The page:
More English Fairy Tales
MORE ENGLISH FAIRY TALES
This book was especially republished to raise funds for these charities & many more...
33% of the publishers profit from the sale of this book will be donated to charities.
A GREAT READ FOR KIDS!
Joseph Jacobs first volumeEnglish Fairy Tales did not exhaust the scanty remains of traditional English folktales. Most of the forty-four tales that appear in More English Fairy Tales had never before appeared in print and are mostly not well known to modern audiences.
In compiling More English Fairy Tales , Joseph Jacobs flouted the Florklorists creed, choosing to present stories that would fill children's imaginations with bright trains of images, Vividly Painted Princesses, Pied Pipers, Pots of Gold, Giants, Speaking Cats, Kings, Hoybahs, Wise Men, Washerwomen, and more overflow from this volume; all bound by the common threads of basic moral lessons. These tales are further embellished by the illustrations of the equally famous John D. Batten.
Many of the tales were recorded verbatim from storytellers. They are by no means in an authorised form, and are considered by purists to be vulgar or, rough and unrefined, if only because they make use of archaic and colloquial English. In the times following Jacobs original printing, the literary establishment objected to the use of such archaic colloquialisms. These tales were told for generations in a form that used these dialects and these vulgar words for effect. However, the traditional form makes these stories all the richer in todays modern setting.
We invite you to curl up with this volume and be transported back in time to when England had a hundred or more local dialectsa time when the words Lawkamercyme and Noddle were commonplace.
33% of the publishers profit from the sale from this book will be donated to the Princes Trust.
Excerpt from MORE ENGLISH FAIRY TALES
THE PEDLAR OF SWAFFHAM
Once Upon a time, In the old days when London Bridge was lined with shops from one end to the other, and salmon swam under the arches, there lived at Swaffham, in Norfolk, a poor pedlar. He'd much ado to make his living, trudging about with his pack at his back and his dog at his heels, and at the close of the day's labour was but too glad to sit down and sleep. Now it fell out that one night he dreamed a dream, and therein he saw the great bridge of London town, and it sounded in his ears that if he went there he should hear joyful news. He made little count of the dream, but on the following night it came back to him, and again on the third night.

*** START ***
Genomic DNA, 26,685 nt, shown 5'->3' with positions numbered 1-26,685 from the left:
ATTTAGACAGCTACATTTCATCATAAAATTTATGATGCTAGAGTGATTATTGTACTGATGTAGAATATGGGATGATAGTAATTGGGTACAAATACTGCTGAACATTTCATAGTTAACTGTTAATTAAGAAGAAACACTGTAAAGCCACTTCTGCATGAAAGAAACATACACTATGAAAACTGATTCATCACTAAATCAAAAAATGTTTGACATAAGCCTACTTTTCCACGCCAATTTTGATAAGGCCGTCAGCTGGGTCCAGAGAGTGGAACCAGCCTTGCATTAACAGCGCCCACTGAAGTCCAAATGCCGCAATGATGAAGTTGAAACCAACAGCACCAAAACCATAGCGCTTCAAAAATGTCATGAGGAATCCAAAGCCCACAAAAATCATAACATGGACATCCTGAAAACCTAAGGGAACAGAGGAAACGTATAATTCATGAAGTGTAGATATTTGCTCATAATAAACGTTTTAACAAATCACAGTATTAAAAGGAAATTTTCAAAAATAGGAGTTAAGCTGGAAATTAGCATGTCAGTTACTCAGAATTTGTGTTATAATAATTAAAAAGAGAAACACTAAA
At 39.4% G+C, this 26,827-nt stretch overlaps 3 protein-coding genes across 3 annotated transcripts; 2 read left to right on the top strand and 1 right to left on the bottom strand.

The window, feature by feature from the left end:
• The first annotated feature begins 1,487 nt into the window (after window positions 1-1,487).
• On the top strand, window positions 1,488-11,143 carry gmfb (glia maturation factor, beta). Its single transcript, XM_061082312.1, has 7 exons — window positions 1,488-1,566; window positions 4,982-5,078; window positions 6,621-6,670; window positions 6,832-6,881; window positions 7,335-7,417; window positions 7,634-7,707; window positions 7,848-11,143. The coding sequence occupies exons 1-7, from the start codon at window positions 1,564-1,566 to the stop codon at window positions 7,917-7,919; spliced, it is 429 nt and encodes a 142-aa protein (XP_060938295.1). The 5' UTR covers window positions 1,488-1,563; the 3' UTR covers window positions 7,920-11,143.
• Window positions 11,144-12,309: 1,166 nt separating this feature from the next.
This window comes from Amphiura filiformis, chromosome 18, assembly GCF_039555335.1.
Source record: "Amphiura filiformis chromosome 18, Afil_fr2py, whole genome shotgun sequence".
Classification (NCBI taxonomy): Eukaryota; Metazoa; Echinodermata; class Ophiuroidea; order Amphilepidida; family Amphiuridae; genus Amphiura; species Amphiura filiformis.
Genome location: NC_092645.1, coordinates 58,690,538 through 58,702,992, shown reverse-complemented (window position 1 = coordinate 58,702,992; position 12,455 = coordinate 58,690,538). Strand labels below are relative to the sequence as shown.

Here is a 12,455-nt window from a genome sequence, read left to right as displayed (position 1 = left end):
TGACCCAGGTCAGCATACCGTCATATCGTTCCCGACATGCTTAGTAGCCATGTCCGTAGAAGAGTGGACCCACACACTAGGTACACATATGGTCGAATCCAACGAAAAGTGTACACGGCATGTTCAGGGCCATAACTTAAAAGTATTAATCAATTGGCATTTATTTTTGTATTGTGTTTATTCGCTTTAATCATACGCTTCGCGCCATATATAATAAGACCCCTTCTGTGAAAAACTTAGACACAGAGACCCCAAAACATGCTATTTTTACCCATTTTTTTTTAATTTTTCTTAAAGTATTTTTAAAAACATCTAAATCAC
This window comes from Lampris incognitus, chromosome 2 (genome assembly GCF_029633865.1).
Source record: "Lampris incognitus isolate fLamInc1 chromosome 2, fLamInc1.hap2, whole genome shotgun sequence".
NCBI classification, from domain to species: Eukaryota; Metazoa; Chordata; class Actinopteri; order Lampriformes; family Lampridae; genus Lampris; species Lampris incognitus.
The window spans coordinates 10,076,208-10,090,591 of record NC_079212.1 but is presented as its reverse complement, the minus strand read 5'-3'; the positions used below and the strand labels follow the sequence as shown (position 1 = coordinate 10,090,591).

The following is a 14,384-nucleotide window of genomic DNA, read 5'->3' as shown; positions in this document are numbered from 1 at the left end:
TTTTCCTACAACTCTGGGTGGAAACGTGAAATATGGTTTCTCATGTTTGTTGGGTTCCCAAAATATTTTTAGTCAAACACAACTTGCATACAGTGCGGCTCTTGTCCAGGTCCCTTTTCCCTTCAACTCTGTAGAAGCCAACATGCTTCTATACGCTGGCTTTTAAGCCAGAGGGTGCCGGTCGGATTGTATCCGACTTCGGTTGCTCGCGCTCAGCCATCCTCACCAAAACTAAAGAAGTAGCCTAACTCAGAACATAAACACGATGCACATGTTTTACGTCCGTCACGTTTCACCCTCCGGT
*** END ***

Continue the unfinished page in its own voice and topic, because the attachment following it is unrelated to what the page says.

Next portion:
Then he said within himself, 'I must needs try the issue of it,' and so he trudged up to London town. Long was the way and right glad was he when he stood on the great bridge and saw the tall houses on right hand and left, and had glimpses of the water running and the ships sailing by. All day long he paced to and fro, but he heard nothing that might yield him comfort. And again on the morrow he stood and he gazed -- he paced afresh the length of London Bridge, but naught did he see and naught did he hear.
Now the third day being come as he still stood and gazed, a shopkeeper hard by spoke to him. 'Friend,' said he, 'I wonder much at your fruitless standing. Have you no wares to sell?'
'No, indeed,' quoth the pedlar.
'And you do not beg for alms?'
'Not so long as I can keep myself.'
'Then what, I pray thee, dost thou want here, and what may thy business be?'
'Well, kind sir, to tell the truth, I dreamed that if I came hither, I should hear good news.'
Right heartily did the shopkeeper laugh.
'Nay, thou must be a fool to take a journey on such a silly errand. I'll tell thee, poor silly country fellow, that I myself dream too o' nights, and that last night I dreamt myself to be in Swaffham, a place clean unknown to me, but in Norfolk if I mistake not, and methought I was in an orchard behind a pedlar's house, and in that orchard was a great oak tree. Then me-seemed that if I digged I should find beneath that tree a great treasure. But think you I'm such a fool as to take on me a long and wearisome journey and all for a silly dream. No, my good fellow, learn wit from a wiser man than thyself. Get thee home, and mind thy business.'
When the pedlar heard this he spoke no word, but was exceeding glad in himself, and returning home speedily, digged underneath the great oak tree, and found a prodigious great treasure. He grew exceeding rich, but he did not forget his duty in the pride of his riches. For he built up again the church at Swaffham, and when he died they put a statue of him therein all in stone with his pack at his back and his dog at his heels.
And there it stands to this day to witness if I lie.
Table of Contents for MORE ENGLISH FAIRY TALES
|The Pied Piper|
|The Golden Ball|
|My Own Self|
|Black Bull of Norroway|
|Sir Gammer Vans|
|The Hedley Kow|
|The Wee Bannock|
|Coat o' Clay|
|The Three Cows|
|The Blinded Giant|
|The Pedlar of Swaffham|
|The Old Witch|
|The Three Wishes|
|The Buried Moon|
|A Son of Adam|
|The Children in the Wood|
|A Pottle O' Brains|
|The King of England and his Three Sons|
|King John and the Abbot of Canterbury|
|The King O' The Cats|
|The Stars in the Sky|
|Paddock, Mousie, and Ratton|
|The Little Bull-Calf|
|The Wee, Wee Mannie|
|Habetrot and Scantlie Mab|
|Old Mother Wiggle-Waggle|
|The Lambton Worm|
|The Wise men of Gotham|
|Princess of Canterbury|
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